Rana Kaka told us that sometimes, along with his family members they used to go to a forest patch adjacent to the village to stay for a couple of days.  At night in the jungle, in the bright moonlight, they used to sleep under the trees on the grass, like a ‘Kid in Mother’s Lap’.

He said these days; wolves were rarely seen in their areas due to the poisoning of the prey (kill) by the villagers. This ultimately resulted into gradual increase in the population of the Blue Bull and Wild Boars, as there were hardly any predators left to hunt their young ones.

As we reached sim (grazing pastures), we saw that large numbers of Gando Baval (plants) were removed from there, and a signboard was displayed which said ‘Dumping Site for Vultures’. As explained by Khimaji Kaka earlier, after several consultations with the local people, they had decided to restore this site for rehabilitation, roosting and feeding of vultures. Here they had started to dump their dead livestock, cross-checked for diclofenac-free carcasses. The site was installed with camera traps, and a group of researchers also helped them to monitor it. Still, the vultures had not started to visit this site.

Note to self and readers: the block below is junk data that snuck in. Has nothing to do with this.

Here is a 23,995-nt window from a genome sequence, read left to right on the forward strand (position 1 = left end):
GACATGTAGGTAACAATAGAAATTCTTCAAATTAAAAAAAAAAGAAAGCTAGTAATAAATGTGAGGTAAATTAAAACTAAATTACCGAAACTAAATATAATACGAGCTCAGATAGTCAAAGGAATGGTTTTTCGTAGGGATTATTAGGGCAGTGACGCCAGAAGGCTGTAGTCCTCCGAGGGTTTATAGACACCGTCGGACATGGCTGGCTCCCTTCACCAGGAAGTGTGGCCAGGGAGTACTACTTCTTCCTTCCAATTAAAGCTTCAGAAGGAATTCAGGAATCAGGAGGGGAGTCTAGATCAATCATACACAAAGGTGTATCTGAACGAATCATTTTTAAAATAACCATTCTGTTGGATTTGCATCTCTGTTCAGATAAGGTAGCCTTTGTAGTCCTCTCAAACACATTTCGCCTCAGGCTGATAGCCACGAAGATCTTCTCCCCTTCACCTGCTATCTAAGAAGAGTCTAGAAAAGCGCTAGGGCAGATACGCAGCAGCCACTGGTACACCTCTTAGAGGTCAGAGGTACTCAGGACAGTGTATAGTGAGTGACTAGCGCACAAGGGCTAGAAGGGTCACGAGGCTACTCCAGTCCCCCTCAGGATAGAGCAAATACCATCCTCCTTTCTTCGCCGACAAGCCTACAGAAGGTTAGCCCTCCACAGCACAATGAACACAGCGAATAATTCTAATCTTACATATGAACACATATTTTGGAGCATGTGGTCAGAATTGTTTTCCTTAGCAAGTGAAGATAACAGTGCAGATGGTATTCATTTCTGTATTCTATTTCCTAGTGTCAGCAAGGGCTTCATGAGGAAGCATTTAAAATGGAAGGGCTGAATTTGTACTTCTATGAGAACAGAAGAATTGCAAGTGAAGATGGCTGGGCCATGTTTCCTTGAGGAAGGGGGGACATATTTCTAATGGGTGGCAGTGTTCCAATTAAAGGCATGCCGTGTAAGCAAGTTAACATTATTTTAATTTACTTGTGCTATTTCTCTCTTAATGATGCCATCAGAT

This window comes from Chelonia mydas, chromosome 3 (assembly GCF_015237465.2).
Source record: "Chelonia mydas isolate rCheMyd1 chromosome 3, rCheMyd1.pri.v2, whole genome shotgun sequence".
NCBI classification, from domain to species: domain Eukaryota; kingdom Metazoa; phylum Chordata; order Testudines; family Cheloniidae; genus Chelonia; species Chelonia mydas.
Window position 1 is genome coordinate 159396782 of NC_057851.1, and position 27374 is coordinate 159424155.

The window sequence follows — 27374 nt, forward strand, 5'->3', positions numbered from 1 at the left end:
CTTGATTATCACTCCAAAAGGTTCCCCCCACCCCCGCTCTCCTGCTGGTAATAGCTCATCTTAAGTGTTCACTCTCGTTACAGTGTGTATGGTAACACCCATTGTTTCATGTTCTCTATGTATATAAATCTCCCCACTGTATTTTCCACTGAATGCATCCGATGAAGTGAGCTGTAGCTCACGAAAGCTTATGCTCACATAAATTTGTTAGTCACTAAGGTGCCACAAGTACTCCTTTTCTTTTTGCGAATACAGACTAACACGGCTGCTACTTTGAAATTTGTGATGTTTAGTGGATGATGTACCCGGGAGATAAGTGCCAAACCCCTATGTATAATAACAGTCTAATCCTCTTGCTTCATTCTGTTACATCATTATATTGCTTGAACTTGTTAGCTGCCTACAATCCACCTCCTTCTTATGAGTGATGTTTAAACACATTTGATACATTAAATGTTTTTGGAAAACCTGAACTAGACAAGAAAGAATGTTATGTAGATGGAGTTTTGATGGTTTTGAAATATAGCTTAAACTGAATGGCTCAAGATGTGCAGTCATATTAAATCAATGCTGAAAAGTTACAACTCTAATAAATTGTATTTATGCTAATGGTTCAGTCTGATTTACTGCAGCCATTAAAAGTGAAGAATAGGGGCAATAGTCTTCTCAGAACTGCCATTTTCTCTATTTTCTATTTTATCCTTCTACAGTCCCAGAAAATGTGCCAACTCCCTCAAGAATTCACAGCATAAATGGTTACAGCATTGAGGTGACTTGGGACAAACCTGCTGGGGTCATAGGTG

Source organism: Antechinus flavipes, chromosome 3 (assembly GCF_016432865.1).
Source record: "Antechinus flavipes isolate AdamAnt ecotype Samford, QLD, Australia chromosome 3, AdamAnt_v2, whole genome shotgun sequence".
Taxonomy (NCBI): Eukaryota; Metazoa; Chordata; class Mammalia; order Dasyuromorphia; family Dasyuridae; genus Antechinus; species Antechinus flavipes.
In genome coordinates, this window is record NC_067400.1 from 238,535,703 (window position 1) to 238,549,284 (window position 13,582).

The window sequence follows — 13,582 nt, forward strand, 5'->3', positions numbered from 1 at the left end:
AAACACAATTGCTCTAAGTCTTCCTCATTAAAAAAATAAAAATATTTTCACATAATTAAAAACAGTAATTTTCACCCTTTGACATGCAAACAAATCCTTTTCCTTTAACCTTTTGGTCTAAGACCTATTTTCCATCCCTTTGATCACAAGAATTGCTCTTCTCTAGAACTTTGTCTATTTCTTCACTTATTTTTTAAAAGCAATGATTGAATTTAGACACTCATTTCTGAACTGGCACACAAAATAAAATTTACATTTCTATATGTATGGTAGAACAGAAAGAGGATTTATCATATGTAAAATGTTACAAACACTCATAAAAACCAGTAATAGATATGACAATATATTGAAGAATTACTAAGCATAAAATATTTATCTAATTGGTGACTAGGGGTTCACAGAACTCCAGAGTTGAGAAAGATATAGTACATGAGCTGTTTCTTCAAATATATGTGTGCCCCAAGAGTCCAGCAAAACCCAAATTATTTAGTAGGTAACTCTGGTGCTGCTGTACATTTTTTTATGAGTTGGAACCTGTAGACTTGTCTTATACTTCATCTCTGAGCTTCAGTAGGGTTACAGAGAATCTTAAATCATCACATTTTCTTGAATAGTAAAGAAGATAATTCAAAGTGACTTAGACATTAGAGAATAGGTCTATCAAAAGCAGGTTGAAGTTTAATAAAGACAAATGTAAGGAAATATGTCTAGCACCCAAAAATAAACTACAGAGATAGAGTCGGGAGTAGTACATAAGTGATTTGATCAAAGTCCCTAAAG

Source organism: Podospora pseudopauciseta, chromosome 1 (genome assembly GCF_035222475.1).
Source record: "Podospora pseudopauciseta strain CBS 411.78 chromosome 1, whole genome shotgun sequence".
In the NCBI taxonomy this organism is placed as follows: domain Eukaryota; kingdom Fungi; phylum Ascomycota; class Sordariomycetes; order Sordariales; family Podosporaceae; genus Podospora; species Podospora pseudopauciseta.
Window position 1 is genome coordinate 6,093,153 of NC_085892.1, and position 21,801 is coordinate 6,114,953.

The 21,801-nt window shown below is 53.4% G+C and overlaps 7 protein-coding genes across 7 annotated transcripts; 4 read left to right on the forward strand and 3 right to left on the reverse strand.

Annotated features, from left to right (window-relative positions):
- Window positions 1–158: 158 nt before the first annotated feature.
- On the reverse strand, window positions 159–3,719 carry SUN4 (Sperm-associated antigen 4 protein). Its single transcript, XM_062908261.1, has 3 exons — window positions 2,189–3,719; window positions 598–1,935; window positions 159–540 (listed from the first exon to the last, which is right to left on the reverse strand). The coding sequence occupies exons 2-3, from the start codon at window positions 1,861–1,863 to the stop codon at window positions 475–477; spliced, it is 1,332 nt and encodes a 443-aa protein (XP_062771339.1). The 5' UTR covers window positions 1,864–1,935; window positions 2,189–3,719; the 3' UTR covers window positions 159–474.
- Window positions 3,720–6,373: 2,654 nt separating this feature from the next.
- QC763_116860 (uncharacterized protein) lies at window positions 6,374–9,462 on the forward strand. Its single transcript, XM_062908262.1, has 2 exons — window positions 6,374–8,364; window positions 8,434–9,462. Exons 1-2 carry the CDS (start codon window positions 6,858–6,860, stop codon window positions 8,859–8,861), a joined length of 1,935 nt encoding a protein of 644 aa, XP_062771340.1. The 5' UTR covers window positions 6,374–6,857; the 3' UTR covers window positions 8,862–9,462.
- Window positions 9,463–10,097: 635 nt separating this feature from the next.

The Dhinodhar Forest Area, around two decades earlier was a favourite place for vultures for their night roosting. Recently however, very few vultures visited this site. Without losing hope, Khimaji Kaka and Salim Mama were still briefing the possibilities and probabilities to restore the wild population of vultures again. They were conducting awareness programs for researchers, pastoral communities, farmers, Government Departments like Animal Husbandry and Forest Divisions, etc. A fortnight earlier, they had organized a local level seminar on ‘Rejuvenation and Conservation of Vultures’ in school, and invited the stakeholders to help them for preparing a roadmap to restore and revive this dwindling species. We all were moved seeing the actions taken by them and found it hard to come up with words to appreciate their selfless efforts with a momentous confidence and courage.